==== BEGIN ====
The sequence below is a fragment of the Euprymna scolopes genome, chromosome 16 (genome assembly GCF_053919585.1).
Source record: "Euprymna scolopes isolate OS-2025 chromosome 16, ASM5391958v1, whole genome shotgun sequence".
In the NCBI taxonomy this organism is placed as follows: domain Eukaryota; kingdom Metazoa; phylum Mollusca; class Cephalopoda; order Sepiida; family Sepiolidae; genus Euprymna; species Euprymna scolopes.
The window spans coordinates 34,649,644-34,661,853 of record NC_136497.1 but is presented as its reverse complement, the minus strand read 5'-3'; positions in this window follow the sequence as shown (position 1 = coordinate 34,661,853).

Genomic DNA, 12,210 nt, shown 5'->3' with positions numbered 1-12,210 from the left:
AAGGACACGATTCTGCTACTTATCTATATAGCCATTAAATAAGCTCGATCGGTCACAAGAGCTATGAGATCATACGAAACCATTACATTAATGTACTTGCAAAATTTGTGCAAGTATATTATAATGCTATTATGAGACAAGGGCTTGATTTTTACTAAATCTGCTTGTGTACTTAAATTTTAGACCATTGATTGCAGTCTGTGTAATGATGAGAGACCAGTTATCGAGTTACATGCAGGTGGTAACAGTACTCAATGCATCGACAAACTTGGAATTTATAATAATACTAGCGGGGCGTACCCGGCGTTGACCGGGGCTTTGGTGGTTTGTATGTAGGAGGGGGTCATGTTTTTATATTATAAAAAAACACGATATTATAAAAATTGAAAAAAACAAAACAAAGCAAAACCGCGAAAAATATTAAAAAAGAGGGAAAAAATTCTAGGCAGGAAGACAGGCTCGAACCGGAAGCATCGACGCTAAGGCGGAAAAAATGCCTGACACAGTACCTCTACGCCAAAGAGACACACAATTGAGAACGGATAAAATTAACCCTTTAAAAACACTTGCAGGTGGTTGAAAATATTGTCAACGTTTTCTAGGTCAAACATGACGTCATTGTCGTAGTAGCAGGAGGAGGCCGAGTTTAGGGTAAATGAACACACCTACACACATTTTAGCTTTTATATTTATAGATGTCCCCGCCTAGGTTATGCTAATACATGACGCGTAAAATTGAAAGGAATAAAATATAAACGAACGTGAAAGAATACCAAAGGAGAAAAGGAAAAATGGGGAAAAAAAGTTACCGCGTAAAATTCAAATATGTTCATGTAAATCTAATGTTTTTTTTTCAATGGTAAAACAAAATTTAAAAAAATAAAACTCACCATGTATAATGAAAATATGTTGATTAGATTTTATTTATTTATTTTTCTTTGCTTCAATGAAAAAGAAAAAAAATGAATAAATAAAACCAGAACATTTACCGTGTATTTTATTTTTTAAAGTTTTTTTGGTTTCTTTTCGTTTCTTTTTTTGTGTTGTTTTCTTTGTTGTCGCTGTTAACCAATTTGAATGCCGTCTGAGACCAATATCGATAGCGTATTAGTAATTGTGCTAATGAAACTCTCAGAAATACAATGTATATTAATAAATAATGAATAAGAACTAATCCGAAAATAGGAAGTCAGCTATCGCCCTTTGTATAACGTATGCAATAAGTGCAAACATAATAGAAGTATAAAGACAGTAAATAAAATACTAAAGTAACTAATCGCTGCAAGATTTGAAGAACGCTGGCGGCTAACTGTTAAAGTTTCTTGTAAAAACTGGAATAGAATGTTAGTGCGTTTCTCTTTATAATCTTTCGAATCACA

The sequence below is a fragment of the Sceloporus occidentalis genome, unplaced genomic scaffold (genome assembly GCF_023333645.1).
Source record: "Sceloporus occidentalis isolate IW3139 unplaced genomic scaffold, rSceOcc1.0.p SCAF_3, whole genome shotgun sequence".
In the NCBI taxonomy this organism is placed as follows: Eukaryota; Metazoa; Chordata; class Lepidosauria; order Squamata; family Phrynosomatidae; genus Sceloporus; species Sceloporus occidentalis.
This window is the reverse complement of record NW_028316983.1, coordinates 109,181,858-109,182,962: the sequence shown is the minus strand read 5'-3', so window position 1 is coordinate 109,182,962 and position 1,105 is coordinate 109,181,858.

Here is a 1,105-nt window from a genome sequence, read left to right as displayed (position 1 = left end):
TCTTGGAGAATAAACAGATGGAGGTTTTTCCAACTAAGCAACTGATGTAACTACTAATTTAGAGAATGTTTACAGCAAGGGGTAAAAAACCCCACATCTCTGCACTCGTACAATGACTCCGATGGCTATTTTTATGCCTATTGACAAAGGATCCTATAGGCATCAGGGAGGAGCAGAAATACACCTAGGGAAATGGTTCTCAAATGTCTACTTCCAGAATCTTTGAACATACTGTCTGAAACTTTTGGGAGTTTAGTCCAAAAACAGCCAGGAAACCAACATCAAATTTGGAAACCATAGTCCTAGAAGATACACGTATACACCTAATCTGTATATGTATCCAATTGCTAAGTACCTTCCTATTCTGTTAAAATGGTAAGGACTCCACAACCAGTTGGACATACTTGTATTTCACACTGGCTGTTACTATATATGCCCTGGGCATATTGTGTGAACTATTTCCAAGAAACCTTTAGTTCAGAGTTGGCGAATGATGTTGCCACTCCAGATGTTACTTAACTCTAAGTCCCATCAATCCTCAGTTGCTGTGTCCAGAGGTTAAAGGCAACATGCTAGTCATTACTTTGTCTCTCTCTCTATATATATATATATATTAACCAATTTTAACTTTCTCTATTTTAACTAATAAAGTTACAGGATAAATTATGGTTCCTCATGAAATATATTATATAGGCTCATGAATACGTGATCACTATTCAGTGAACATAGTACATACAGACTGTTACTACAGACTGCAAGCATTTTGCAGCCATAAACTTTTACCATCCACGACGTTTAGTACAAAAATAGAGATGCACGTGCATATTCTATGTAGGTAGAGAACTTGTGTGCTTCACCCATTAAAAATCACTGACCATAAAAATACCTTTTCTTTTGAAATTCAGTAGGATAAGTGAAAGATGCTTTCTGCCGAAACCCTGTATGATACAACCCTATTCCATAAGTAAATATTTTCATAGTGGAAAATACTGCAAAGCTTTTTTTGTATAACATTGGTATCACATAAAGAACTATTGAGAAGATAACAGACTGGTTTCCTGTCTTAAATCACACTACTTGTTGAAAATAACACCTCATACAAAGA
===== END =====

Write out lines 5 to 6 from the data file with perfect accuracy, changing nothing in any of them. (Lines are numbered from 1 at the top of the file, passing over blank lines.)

Genomic DNA, 12,210 nt, shown 5'->3' with positions numbered 1-12,210 from the left:
AAGGACACGATTCTGCTACTTATCTATATAGCCATTAAATAAGCTCGATCGGTCACAAGAGCTATGAGATCATACGAAACCATTACATTAATGTACTTGCAAAATTTGTGCAAGTATATTATAATGCTATTATGAGACAAGGGCTTGATTTTTACTAAATCTGCTTGTGTACTTAAATTTTAGACCATTGATTGCAGTCTGTGTAATGATGAGAGACCAGTTATCGAGTTACATGCAGGTGGTAACAGTACTCAATGCATCGACAAACTTGGAATTTATAATAATACTAGCGGGGCGTACCCGGCGTTGACCGGGGCTTTGGTGGTTTGTATGTAGGAGGGGGTCATGTTTTTATATTATAAAAAAACACGATATTATAAAAATTGAAAAAAACAAAACAAAGCAAAACCGCGAAAAATATTAAAAAAGAGGGAAAAAATTCTAGGCAGGAAGACAGGCTCGAACCGGAAGCATCGACGCTAAGGCGGAAAAAATGCCTGACACAGTACCTCTACGCCAAAGAGACACACAATTGAGAACGGATAAAATTAACCCTTTAAAAACACTTGCAGGTGGTTGAAAATATTGTCAACGTTTTCTAGGTCAAACATGACGTCATTGTCGTAGTAGCAGGAGGAGGCCGAGTTTAGGGTAAATGAACACACCTACACACATTTTAGCTTTTATATTTATAGATGTCCCCGCCTAGGTTATGCTAATACATGACGCGTAAAATTGAAAGGAATAAAATATAAACGAACGTGAAAGAATACCAAAGGAGAAAAGGAAAAATGGGGAAAAAAAGTTACCGCGTAAAATTCAAATATGTTCATGTAAATCTAATGTTTTTTTTTCAATGGTAAAACAAAATTTAAAAAAATAAAACTCACCATGTATAATGAAAATATGTTGATTAGATTTTATTTATTTATTTTTCTTTGCTTCAATGAAAAAGAAAAAAAATGAATAAATAAAACCAGAACATTTACCGTGTATTTTATTTTTTAAAGTTTTTTTGGTTTCTTTTCGTTTCTTTTTTTGTGTTGTTTTCTTTGTTGTCGCTGTTAACCAATTTGAATGCCGTCTGAGACCAATATCGATAGCGTATTAGTAATTGTGCTAATGAAACTCTCAGAAATACAATGTATATTAATAAATAATGAATAAGAACTAATCCGAAAATAGGAAGTCAGCTATCGCCCTTTGTATAACGTATGCAATAAGTGCAAACATAATAGAAGTATAAAGACAGTAAATAAAATACTAAAGTAACTAATCGCTGCAAGATTTGAAGAACGCTGGCGGCTAACTGTTAAAGTTTCTTGTAAAAACTGGAATAGAATGTTAGTGCGTTTCTCTTTATAATCTTTCGAATCACA